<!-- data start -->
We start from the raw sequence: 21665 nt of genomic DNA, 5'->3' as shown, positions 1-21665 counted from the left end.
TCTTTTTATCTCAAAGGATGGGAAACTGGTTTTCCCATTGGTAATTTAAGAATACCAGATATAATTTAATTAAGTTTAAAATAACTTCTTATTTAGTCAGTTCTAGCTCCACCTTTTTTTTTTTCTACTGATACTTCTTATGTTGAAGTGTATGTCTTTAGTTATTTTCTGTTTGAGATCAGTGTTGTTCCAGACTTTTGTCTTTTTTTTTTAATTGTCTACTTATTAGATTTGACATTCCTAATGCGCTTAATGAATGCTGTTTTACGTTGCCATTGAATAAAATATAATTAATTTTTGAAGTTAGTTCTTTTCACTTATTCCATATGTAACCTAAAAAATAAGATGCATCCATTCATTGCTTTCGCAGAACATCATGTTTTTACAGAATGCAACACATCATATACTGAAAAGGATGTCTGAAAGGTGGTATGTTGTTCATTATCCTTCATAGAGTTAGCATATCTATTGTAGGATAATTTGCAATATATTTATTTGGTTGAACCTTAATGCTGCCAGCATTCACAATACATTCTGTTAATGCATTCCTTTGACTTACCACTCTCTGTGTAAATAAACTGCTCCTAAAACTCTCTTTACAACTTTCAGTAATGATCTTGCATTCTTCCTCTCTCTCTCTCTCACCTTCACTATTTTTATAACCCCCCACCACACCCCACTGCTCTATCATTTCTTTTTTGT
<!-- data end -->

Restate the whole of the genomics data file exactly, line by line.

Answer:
We start from the raw sequence: 21665 nt of genomic DNA, 5'->3' as shown, positions 1-21665 counted from the left end.
TCTTTTTATCTCAAAGGATGGGAAACTGGTTTTCCCATTGGTAATTTAAGAATACCAGATATAATTTAATTAAGTTTAAAATAACTTCTTATTTAGTCAGTTCTAGCTCCACCTTTTTTTTTTTCTACTGATACTTCTTATGTTGAAGTGTATGTCTTTAGTTATTTTCTGTTTGAGATCAGTGTTGTTCCAGACTTTTGTCTTTTTTTTTTAATTGTCTACTTATTAGATTTGACATTCCTAATGCGCTTAATGAATGCTGTTTTACGTTGCCATTGAATAAAATATAATTAATTTTTGAAGTTAGTTCTTTTCACTTATTCCATATGTAACCTAAAAAATAAGATGCATCCATTCATTGCTTTCGCAGAACATCATGTTTTTACAGAATGCAACACATCATATACTGAAAAGGATGTCTGAAAGGTGGTATGTTGTTCATTATCCTTCATAGAGTTAGCATATCTATTGTAGGATAATTTGCAATATATTTATTTGGTTGAACCTTAATGCTGCCAGCATTCACAATACATTCTGTTAATGCATTCCTTTGACTTACCACTCTCTGTGTAAATAAACTGCTCCTAAAACTCTCTTTACAACTTTCAGTAATGATCTTGCATTCTTCCTCTCTCTCTCTCTCACCTTCACTATTTTTATAACCCCCCACCACACCCCACTGCTCTATCATTTCTTTTTTGT